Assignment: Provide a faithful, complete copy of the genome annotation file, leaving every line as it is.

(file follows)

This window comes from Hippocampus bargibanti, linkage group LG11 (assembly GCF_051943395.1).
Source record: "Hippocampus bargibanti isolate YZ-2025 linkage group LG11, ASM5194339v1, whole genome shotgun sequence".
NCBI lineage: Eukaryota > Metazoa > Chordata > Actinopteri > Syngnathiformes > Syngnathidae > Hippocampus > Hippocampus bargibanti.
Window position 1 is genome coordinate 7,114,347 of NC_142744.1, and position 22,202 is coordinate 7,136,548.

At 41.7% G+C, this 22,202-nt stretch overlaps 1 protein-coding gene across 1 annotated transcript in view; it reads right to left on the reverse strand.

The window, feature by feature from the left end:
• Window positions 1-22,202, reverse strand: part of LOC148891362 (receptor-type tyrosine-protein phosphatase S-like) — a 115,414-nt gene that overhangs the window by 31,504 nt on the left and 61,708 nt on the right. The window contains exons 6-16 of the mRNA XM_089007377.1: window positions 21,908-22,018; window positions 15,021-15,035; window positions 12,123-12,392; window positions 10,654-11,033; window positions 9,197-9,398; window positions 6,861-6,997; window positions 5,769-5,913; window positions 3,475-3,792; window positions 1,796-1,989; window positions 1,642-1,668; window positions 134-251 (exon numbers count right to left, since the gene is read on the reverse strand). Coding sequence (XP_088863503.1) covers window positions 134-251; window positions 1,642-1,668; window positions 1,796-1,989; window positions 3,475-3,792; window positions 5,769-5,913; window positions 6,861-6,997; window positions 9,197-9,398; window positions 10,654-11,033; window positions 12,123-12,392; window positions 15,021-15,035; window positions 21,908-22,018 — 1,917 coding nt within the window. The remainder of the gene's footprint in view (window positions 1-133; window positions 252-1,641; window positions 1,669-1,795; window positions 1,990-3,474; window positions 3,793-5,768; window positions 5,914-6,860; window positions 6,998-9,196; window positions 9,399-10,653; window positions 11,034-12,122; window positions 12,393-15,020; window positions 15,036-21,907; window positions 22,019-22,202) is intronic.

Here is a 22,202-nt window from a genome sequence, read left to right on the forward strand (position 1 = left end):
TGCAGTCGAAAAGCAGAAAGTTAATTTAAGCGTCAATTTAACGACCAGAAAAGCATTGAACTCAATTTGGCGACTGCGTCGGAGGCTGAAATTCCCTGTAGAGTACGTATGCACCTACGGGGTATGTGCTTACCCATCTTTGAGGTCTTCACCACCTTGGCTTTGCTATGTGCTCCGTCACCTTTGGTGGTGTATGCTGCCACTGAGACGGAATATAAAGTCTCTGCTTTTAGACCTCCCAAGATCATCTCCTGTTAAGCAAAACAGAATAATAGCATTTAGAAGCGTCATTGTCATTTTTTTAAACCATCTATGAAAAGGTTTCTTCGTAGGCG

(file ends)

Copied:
This window comes from Hippocampus bargibanti, linkage group LG11 (assembly GCF_051943395.1).
Source record: "Hippocampus bargibanti isolate YZ-2025 linkage group LG11, ASM5194339v1, whole genome shotgun sequence".
NCBI lineage: Eukaryota > Metazoa > Chordata > Actinopteri > Syngnathiformes > Syngnathidae > Hippocampus > Hippocampus bargibanti.
Window position 1 is genome coordinate 7,114,347 of NC_142744.1, and position 22,202 is coordinate 7,136,548.

At 41.7% G+C, this 22,202-nt stretch overlaps 1 protein-coding gene across 1 annotated transcript in view; it reads right to left on the reverse strand.

The window, feature by feature from the left end:
• Window positions 1-22,202, reverse strand: part of LOC148891362 (receptor-type tyrosine-protein phosphatase S-like) — a 115,414-nt gene that overhangs the window by 31,504 nt on the left and 61,708 nt on the right. The window contains exons 6-16 of the mRNA XM_089007377.1: window positions 21,908-22,018; window positions 15,021-15,035; window positions 12,123-12,392; window positions 10,654-11,033; window positions 9,197-9,398; window positions 6,861-6,997; window positions 5,769-5,913; window positions 3,475-3,792; window positions 1,796-1,989; window positions 1,642-1,668; window positions 134-251 (exon numbers count right to left, since the gene is read on the reverse strand). Coding sequence (XP_088863503.1) covers window positions 134-251; window positions 1,642-1,668; window positions 1,796-1,989; window positions 3,475-3,792; window positions 5,769-5,913; window positions 6,861-6,997; window positions 9,197-9,398; window positions 10,654-11,033; window positions 12,123-12,392; window positions 15,021-15,035; window positions 21,908-22,018 — 1,917 coding nt within the window. The remainder of the gene's footprint in view (window positions 1-133; window positions 252-1,641; window positions 1,669-1,795; window positions 1,990-3,474; window positions 3,793-5,768; window positions 5,914-6,860; window positions 6,998-9,196; window positions 9,399-10,653; window positions 11,034-12,122; window positions 12,393-15,020; window positions 15,036-21,907; window positions 22,019-22,202) is intronic.

Here is a 22,202-nt window from a genome sequence, read left to right on the forward strand (position 1 = left end):
TGCAGTCGAAAAGCAGAAAGTTAATTTAAGCGTCAATTTAACGACCAGAAAAGCATTGAACTCAATTTGGCGACTGCGTCGGAGGCTGAAATTCCCTGTAGAGTACGTATGCACCTACGGGGTATGTGCTTACCCATCTTTGAGGTCTTCACCACCTTGGCTTTGCTATGTGCTCCGTCACCTTTGGTGGTGTATGCTGCCACTGAGACGGAATATAAAGTCTCTGCTTTTAGACCTCCCAAGATCATCTCCTGTTAAGCAAAACAGAATAATAGCATTTAGAAGCGTCATTGTCATTTTTTTAAACCATCTATGAAAAGGTTTCTTCGTAGGCG